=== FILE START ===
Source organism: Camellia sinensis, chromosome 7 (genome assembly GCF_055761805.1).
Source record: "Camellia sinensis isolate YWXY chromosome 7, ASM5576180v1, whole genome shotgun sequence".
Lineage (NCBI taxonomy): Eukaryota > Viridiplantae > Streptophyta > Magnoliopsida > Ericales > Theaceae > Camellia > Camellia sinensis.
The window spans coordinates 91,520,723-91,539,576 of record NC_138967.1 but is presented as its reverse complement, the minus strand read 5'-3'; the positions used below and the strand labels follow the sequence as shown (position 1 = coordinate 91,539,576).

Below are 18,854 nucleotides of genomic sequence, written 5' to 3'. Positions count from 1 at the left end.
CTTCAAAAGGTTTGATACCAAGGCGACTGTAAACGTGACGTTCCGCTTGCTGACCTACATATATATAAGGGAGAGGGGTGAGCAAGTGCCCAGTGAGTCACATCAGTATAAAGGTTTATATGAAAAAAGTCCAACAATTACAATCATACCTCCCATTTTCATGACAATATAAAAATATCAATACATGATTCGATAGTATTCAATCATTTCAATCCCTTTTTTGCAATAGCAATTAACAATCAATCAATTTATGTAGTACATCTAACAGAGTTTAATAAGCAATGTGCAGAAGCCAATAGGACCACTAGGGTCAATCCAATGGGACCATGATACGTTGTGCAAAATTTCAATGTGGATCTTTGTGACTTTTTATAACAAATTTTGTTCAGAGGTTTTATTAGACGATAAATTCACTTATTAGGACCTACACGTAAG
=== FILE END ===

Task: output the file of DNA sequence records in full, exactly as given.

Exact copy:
Source organism: Camellia sinensis, chromosome 7 (genome assembly GCF_055761805.1).
Source record: "Camellia sinensis isolate YWXY chromosome 7, ASM5576180v1, whole genome shotgun sequence".
Lineage (NCBI taxonomy): Eukaryota > Viridiplantae > Streptophyta > Magnoliopsida > Ericales > Theaceae > Camellia > Camellia sinensis.
The window spans coordinates 91,520,723-91,539,576 of record NC_138967.1 but is presented as its reverse complement, the minus strand read 5'-3'; the positions used below and the strand labels follow the sequence as shown (position 1 = coordinate 91,539,576).

Below are 18,854 nucleotides of genomic sequence, written 5' to 3'. Positions count from 1 at the left end.
CTTCAAAAGGTTTGATACCAAGGCGACTGTAAACGTGACGTTCCGCTTGCTGACCTACATATATATAAGGGAGAGGGGTGAGCAAGTGCCCAGTGAGTCACATCAGTATAAAGGTTTATATGAAAAAAGTCCAACAATTACAATCATACCTCCCATTTTCATGACAATATAAAAATATCAATACATGATTCGATAGTATTCAATCATTTCAATCCCTTTTTTGCAATAGCAATTAACAATCAATCAATTTATGTAGTACATCTAACAGAGTTTAATAAGCAATGTGCAGAAGCCAATAGGACCACTAGGGTCAATCCAATGGGACCATGATACGTTGTGCAAAATTTCAATGTGGATCTTTGTGACTTTTTATAACAAATTTTGTTCAGAGGTTTTATTAGACGATAAATTCACTTATTAGGACCTACACGTAAG